Helping Shape the Future of Developing Nations
School feeding programmes are tackling malnutrition issues linked to long-term health problems, educational challenges and limited work opportunities IMAGE: National Geographic
School feeding programmes are earning a high return in the areas of Education and Gender Equality, Health and Nutrition, Social Protection and Local Economies and Agriculture.
A report by the World Food Programme has identified 310 million school children in low and middle income countries eat a daily meal at school.
Beyond the plate of food, it’s impact is helping shape the future of developing nations.
“School feeding programmes can help get children into school and help them stay there; studies have shown programmes can increase enrolment by an average of 9 percent.”
“There is also strong correlation between higher levels of education and a reduction in child marriages; over 60 percent of child brides in developing countries have no formal education.”
“If all girls in sub-Sahara Africa and South and West Asia had secondary education, child marriage would fall by 64 percent from almost 2.9 million to just over 1 million,” the report states.
School feeding programmes are tackling malnutrition issues linked to long-term health problems, educational challenges and limited work opportunities.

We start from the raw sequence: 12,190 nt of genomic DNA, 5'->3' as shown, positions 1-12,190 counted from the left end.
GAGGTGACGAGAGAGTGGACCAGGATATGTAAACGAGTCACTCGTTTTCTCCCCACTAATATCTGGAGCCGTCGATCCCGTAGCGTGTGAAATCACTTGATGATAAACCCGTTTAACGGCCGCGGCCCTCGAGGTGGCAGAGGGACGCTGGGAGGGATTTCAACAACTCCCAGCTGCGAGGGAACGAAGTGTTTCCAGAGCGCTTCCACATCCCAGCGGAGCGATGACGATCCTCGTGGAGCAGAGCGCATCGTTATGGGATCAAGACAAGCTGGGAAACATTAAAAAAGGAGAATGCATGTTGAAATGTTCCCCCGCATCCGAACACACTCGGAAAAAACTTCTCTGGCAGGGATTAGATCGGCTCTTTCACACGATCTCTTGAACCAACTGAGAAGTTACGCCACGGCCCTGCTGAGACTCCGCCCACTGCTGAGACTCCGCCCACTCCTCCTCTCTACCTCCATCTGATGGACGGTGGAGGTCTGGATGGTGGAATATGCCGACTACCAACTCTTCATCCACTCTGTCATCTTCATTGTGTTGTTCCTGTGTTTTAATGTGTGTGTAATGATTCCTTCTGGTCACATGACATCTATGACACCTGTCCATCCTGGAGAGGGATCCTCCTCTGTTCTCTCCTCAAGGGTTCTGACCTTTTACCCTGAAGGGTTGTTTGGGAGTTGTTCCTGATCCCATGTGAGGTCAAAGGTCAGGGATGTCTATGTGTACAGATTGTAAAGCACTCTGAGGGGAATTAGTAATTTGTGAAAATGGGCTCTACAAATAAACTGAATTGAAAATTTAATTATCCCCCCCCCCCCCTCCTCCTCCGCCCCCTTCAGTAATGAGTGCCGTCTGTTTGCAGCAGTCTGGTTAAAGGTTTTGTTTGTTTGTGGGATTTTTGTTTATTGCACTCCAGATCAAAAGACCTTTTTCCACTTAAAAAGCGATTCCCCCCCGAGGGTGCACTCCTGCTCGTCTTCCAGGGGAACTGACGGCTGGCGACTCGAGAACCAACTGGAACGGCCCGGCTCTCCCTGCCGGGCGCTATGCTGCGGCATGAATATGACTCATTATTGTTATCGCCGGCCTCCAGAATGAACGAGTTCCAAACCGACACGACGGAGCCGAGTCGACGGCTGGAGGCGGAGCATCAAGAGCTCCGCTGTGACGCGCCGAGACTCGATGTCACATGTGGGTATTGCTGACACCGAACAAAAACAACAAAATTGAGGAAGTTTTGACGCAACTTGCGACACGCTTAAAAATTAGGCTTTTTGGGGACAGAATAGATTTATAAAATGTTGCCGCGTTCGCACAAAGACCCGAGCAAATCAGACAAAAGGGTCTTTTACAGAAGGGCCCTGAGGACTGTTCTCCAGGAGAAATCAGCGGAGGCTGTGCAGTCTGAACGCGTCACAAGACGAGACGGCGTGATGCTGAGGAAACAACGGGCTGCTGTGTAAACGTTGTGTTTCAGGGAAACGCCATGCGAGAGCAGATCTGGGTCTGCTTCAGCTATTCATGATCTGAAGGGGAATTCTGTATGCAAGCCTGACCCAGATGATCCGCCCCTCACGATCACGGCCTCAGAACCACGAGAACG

“The programmes promote macronutrient and micronutrient adequacy in childrens’ diets leading to enhanced nutrition and health, decreased morbidity, and increased learning capacities.”
“The Midday Meals Scheme in India, the largest school feeding programme in the world eliminated daily protein deficiency by almost 30 percent and daily iron deficiency by 10 percent in the state of Andhra Pradesh,” the report states.
“For the growing number of countries with a ‘double burden’ of under nutrition and emerging obesity problems, well-designed school meals can help set children on the path towards healthier diets as dietary habits developed in childhood are likely to persist throughout adulthood.”
School feeding programmes aren’t only creating positive effects for children but families and communities.
“It can reduce poverty by boosting income for households and communities; for families the value of meals in school is equivalent to about 10 percent of a household’s income and for families with several children, that can mean substantial savings.”
“Buying local food creates stable markets and boosts local agriculture, impacts rural transformation and strengthens local food systems,” the report states.
“In Brazil the second biggest feeding programme in the world and a reach of 47 million students, 30 percent of all its purchases for school feeding come from smallholder agriculture.”
“These farmers are often parents with school children, helping them break intergenerational cycles of hunger and poverty.”